Clinical supervision is a daunting task and therefore those performing such duties require nurturing.  Prioritizing training and supporting the people who are the teacher-coach-mentor-consultants to newly assigned staff requires a concerted effort by everyone involved in the process.


Embedded in supervision is the role of the supervisor, as a motivator, who encourages subordinates to carry out the organization’s plans and policies at the operational level.  Clinical supervision, however, focuses on the intervention from a senior member who cultivates knowledge and experience in a junior member of the profession.  According to Bernard and Goodyear (2004), clinical supervision foments a relationship that is evaluative in nature, extends over a period of time, and enhances the professional functioning of clinicians. Moreover, SAMHSA’s Treatment Improvement Protocol No 52 (2009) posits that clinical supervision provides a bridge between what counselors learn in the classroom and their clinical practice.  As a result, clinical supervisors are tasked with translating theory to practice. Regardless of which operational definition we use, clinical supervision is an essential part of the development of new and seasoned counselors.

The Substance Use Disorder profession (SUD), as does the counseling field in general, strives to balance the provision of great services, implement sophisticated interventions, and cultivate evidence-based knowledge in newly assigned personnel. This balancing act is accomplished primarily by clinical supervisors who are often saddled with administrative duties, tasked with the responsibility of maintaining staff morale, while ensuring that subordinates stay on task.  How do overworked SUD professionals manage these tasks and provide great clinical supervision? A question many supervisors in the field ask themselves.

An imperative question relates to what clinical supervision really entails. Not understanding the importance of clinical supervisors in the workplace can lead to confusion, stress, and ill-prepared staff. Thus, newly assigned SUD professionals often feel overwhelmed due to a lack of appropriate or sustained level of clinical training. This pervasive deficiency in clinical oversight can adversely affect the supervisor-mentee relationship.  Hence, this potential clinical deficit can leave newly assigned counselors floundering to learn new skills from ill-equipped peers or overwhelmed seasoned counselors who lack supervisory experience. This perpetuates misinformation used to treat clients in the throes of substance use disorder and can lead to poor quality of care, program failure, problems with retention, and low morale.  What can we do to remedy the problem?  In order to answer this question, we must first define the role of the clinical supervisor.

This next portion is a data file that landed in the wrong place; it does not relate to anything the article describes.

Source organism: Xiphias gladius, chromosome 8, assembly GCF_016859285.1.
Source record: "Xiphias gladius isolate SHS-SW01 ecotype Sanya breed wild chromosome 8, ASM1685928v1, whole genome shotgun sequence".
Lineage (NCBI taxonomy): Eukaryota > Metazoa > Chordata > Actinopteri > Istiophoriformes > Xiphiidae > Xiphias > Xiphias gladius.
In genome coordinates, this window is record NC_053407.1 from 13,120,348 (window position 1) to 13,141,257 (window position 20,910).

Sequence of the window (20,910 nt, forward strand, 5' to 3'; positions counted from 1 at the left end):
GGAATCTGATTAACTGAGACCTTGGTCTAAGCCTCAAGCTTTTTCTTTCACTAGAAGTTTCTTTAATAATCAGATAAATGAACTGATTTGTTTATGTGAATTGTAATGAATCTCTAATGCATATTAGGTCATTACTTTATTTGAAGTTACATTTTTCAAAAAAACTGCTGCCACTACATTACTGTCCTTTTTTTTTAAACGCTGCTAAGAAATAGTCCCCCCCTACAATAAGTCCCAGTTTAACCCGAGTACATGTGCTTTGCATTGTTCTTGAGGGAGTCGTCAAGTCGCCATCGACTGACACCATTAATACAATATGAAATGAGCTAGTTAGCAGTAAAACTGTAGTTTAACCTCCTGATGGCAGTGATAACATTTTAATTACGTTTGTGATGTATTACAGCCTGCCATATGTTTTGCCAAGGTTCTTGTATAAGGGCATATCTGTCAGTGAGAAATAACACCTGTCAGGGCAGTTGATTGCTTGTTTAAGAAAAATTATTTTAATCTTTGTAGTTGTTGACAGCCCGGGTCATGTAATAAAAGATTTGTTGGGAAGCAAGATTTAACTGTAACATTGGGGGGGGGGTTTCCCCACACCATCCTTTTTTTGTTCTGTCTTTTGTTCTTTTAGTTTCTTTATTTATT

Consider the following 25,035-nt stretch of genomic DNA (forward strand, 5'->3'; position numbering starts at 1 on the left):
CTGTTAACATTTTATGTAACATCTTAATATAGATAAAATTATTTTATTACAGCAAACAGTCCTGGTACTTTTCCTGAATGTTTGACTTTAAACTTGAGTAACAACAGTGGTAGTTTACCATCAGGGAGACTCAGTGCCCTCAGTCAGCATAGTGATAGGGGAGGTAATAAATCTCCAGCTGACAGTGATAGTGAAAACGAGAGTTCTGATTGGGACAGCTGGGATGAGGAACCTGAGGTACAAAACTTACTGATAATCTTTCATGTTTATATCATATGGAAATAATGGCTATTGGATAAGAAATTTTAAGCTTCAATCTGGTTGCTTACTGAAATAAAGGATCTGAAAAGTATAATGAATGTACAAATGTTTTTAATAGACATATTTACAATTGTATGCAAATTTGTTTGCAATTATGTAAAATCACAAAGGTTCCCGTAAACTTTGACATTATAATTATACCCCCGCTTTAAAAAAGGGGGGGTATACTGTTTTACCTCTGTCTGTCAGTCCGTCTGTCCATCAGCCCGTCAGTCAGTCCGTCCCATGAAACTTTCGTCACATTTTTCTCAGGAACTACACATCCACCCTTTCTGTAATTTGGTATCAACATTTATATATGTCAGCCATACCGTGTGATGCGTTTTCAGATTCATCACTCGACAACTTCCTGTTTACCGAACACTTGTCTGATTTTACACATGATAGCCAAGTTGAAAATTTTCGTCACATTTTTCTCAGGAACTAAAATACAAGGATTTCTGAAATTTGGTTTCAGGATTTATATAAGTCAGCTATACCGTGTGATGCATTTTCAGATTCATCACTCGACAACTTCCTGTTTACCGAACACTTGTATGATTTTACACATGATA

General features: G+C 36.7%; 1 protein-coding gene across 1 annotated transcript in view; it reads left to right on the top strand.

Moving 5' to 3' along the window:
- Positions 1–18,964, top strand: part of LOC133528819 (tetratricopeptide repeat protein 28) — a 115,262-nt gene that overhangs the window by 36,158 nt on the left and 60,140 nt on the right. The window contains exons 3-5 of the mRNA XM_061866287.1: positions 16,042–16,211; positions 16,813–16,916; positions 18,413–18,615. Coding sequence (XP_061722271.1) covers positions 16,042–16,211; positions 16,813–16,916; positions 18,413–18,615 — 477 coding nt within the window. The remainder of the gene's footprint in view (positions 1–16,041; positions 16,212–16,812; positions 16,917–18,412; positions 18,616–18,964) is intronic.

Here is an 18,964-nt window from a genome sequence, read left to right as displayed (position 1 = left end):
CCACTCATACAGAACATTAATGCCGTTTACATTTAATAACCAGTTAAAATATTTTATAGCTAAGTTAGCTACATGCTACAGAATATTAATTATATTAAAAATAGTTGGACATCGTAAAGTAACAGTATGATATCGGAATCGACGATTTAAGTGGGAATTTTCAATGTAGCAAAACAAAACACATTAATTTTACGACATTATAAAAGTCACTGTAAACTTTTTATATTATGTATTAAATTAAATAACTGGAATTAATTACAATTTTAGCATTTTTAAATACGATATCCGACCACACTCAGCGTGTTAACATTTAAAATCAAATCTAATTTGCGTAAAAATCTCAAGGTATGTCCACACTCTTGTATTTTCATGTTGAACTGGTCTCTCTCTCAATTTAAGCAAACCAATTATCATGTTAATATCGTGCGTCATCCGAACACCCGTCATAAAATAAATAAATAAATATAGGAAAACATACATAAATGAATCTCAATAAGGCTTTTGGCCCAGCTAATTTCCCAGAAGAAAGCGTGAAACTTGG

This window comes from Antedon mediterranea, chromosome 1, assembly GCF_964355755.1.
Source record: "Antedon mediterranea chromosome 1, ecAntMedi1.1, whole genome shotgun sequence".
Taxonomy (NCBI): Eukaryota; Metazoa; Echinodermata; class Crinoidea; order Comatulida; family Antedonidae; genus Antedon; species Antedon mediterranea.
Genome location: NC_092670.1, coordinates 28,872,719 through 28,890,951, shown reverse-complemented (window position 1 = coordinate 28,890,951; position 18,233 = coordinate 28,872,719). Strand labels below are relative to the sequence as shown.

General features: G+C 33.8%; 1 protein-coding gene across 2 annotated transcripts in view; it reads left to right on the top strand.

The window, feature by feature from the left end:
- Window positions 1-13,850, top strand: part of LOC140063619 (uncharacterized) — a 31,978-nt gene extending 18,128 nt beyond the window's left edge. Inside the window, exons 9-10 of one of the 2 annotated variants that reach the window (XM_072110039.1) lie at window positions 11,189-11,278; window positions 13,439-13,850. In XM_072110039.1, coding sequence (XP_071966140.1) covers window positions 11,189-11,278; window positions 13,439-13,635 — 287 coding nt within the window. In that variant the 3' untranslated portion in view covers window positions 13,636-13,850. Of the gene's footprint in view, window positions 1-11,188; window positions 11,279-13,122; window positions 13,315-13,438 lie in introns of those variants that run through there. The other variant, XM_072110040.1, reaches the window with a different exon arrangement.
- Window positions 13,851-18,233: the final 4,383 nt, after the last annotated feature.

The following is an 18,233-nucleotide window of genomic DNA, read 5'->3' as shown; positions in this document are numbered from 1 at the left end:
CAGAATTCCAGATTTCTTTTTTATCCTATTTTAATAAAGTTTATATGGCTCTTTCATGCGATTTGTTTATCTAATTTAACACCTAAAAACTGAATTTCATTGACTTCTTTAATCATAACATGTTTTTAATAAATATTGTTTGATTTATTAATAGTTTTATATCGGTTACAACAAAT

Role of the Clinical Supervisor

Clinical supervisors wear many hats in the organization.  According to the Substance Abuse and Mental Health Service Administration (SAMHSA), the most important hat is a hybrid that encompasses the roles of the teacher-coach-mentor-consultant.  The literature on clinical supervision outlines the synergy between these roles and demonstrates how professionals in the SUD field embody these roles. Each role is interdependent and offers a holistic approach to staff development.  The following is a synopsis of each role: 

  1. The role of the teacher is to identify learning needs and gaps that present as opportunities for professional development.  In turn, the clinical supervisor assist the trainee to develop professional competence, which is periodically assessed to determine if the trainee has met agreed upon milestones.
  2. The role of the consultant is to monitor performance and provide potential solutions by encouraging dialogue.  The supervisor-consultant constantly assesses programmatic needs and how staff perform key tasks. Moreover, the supervisor acts as a fiduciary that ensures the clinical integrity of the program and the wellbeing of the client.
  3. The role of the coach is to provide support, morale building, and encouragement.
  4. The mentor models professional behaviors, clinical expertise, and quality care for the mentee to follow. In turn, mentees model these behaviors for their clients and other counseling professionals.

Quality of Care

Recidivism or the return to substance abuse following or completing addiction treatment is of great concern.  Some researchers estimate that between 40 and 60 percent of individuals relapse after treatment.  Moreover, according to statistics reported in 2019 by the National Institute on Drug Abuse (NIDA) the recidivism rate among individuals living in California was approximately 46.5 percent. These numbers are staggering and begs the question: Is there a nexus between quality of care and recidivism?  In other words, is recidivism a result of poor quality of care?  It is commonly known that recidivism is a part of the disease process; however, we also know that a number of other elements play a significant role in relapse.  Delineating each element is beyond the scope of this article and it is not the intended purpose of the article.  Thus, we will focus on the role of supervision in ensuring quality of care and best-practice interventions in mitigating or reducing recidivism.